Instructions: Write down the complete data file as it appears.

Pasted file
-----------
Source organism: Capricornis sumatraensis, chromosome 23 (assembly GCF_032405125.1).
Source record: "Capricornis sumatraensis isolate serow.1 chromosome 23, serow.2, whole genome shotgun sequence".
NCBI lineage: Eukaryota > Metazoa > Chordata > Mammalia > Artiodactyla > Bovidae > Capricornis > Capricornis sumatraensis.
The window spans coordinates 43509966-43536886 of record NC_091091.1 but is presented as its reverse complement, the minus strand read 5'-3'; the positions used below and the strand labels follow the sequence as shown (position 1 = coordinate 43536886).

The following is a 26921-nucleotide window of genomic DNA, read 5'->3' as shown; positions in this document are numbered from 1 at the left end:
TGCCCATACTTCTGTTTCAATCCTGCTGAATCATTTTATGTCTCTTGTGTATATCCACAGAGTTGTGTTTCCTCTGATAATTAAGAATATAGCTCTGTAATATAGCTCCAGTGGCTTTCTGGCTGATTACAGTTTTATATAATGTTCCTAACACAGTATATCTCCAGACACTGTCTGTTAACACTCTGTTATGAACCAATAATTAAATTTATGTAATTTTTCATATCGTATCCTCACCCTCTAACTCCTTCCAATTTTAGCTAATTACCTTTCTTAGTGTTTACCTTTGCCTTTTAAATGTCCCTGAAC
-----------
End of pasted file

Source organism: Capricornis sumatraensis, chromosome 23 (assembly GCF_032405125.1).
Source record: "Capricornis sumatraensis isolate serow.1 chromosome 23, serow.2, whole genome shotgun sequence".
NCBI lineage: Eukaryota > Metazoa > Chordata > Mammalia > Artiodactyla > Bovidae > Capricornis > Capricornis sumatraensis.
The window spans coordinates 43509966-43536886 of record NC_091091.1 but is presented as its reverse complement, the minus strand read 5'-3'; the positions used below and the strand labels follow the sequence as shown (position 1 = coordinate 43536886).

The following is a 26921-nucleotide window of genomic DNA, read 5'->3' as shown; positions in this document are numbered from 1 at the left end:
TGCCCATACTTCTGTTTCAATCCTGCTGAATCATTTTATGTCTCTTGTGTATATCCACAGAGTTGTGTTTCCTCTGATAATTAAGAATATAGCTCTGTAATATAGCTCCAGTGGCTTTCTGGCTGATTACAGTTTTATATAATGTTCCTAACACAGTATATCTCCAGACACTGTCTGTTAACACTCTGTTATGAACCAATAATTAAATTTATGTAATTTTTCATATCGTATCCTCACCCTCTAACTCCTTCCAATTTTAGCTAATTACCTTTCTTAGTGTTTACCTTTGCCTTTTAAATGTCCCTGAAC